Power and its wicked ways
The People vs The Banks
By Michael Roddan. MUP, 342pp, $34.95
Blackout: How Is Energy-Rich Australia Running Out Of Electricity?
By Matthew Warren. Affirm Press, 270pp, $29.99
by ROSS FITZGERALD
As we head into this weekend’s federal election, few issues push the political buttons harder than banking and electricity. Both hit us where we live. As such, Michael Roddan’s The People vs The Banks and Matthew Warren’s Blackout are timely books.
On December 14, 2017, Malcolm Turnbull’s Coalition government reluctantly established the Royal Commission into Misconduct in the Banking, Superannuation and Financial Services Industry. Its recommendations, released in February, take us through the looking glass. The commission, chaired by former High Court justice Kenneth Hayne, effectively put the financial sector on trial. Hayne exposed, for all of us to see, its utter excess, as well as what often amounted to systematic malfeasance.
This happened despite the strident opposition of then federal treasurer Scott Morrison. Indeed, few expected the findings of the royal commission. This certainly applied to Roddan, who has written a powerful page-turning book on the topic.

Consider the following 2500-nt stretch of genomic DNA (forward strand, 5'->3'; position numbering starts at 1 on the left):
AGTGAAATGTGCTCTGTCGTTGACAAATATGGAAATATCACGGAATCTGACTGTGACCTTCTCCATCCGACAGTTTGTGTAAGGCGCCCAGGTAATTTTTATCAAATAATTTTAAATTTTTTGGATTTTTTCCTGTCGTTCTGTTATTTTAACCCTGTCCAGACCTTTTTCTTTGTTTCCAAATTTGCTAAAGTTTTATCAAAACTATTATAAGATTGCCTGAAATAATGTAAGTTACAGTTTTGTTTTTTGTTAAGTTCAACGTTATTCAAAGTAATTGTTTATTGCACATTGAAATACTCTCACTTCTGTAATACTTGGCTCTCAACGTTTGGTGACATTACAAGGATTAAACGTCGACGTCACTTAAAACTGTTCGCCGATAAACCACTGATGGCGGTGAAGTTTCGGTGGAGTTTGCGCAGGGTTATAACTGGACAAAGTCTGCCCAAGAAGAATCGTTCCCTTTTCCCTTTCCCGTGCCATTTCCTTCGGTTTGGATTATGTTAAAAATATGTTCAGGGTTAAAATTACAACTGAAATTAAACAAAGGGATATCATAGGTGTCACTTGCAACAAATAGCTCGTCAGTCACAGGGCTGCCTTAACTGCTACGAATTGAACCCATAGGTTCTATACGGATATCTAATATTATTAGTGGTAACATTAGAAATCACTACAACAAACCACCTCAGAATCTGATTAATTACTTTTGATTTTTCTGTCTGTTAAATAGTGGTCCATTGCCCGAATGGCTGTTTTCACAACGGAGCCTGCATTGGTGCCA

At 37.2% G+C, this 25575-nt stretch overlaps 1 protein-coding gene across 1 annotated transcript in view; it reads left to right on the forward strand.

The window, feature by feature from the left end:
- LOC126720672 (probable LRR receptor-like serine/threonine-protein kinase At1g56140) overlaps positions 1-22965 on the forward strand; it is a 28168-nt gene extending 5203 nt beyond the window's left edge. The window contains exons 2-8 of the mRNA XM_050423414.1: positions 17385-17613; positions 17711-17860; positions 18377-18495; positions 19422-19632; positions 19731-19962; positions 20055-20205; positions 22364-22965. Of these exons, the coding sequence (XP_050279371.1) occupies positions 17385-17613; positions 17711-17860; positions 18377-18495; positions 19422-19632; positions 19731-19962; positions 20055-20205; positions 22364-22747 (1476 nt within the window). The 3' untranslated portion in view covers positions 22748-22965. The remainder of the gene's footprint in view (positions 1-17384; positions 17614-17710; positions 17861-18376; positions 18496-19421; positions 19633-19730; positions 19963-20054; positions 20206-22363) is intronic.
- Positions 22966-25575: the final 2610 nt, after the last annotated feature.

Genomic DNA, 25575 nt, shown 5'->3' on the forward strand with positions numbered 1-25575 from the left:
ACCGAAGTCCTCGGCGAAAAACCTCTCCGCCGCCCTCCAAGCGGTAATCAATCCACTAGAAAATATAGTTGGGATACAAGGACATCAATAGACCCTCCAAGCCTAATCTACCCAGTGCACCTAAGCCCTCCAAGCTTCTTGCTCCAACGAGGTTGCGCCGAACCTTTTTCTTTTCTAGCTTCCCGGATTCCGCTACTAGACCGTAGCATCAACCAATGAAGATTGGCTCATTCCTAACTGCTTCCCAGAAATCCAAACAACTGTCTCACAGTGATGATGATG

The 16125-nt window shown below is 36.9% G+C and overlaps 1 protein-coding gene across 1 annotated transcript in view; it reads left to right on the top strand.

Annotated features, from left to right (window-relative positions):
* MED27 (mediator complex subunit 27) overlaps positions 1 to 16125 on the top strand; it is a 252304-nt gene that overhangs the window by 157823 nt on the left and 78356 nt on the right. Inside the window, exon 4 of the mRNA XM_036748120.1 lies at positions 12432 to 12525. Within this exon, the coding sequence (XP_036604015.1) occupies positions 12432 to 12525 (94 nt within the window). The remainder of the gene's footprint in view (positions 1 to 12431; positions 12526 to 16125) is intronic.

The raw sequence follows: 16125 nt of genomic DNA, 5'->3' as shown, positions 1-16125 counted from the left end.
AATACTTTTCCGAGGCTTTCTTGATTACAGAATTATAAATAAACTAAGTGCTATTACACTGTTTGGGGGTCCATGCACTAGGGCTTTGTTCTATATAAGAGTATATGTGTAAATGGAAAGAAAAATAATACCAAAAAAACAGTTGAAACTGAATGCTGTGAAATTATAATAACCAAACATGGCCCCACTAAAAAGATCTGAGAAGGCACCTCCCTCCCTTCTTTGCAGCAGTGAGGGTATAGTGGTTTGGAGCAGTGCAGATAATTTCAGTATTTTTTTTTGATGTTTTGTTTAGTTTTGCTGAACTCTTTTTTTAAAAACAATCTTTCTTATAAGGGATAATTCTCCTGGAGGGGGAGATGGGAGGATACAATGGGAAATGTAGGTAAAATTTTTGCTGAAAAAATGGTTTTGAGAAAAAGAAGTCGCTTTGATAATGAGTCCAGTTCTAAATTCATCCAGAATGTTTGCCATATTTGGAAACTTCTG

A journalist at ‘The Australian’, Roddan previously worked at the now-defunct ‘Business Spectator’ with Robert Gottliebsen and Alan Kohler. The latter usefully describes The People vs The Banks as “a cautionary account of how a service industry forgot how to serve”.
As Roddan makes clear, in researching and writing this book he was helped by the work of senior members of the Australian Securities & Investments Commission. He also was helped by the Productivity Commission’s studies on the financial sector.
Roddan acknowledges the role of solicitors and barristers working on the royal commission and of the consumer and legal groups that “painstakingly assembled the relevant case studies and who continue to lobby for better outcomes”. He praises the witnesses who told their stories at the royal commission. “The nation is indebted to them all.”
Analysing the misconduct in the financial sector, especially by our four biggest players, Roddan underscores what happened when “profit (was) put before punters”. This resulted in financial institutions rewarding bad behaviour and in senior executives and other participants often assuming they were above the law.
Roddan may sometimes overreach with his conclusions but it is hard to disagree with him that, as a direct result of the royal commission, “the day of reckoning for liars and thieves in pin-striped suits (had) finally arrived”.
As a consequence, more than a dozen key personnel across the financial services sector have lost their jobs and, more important, personal accountability may well become a new and most welcome feature of our banking and financial system.
While Hayne has been criticised for opting against the wholesale structural separation of banks and wealth management businesses, and for opting against the abolition of the main regulatory frameworks that guide the system, he was acutely conscious of the economic costs had he recommended doing so.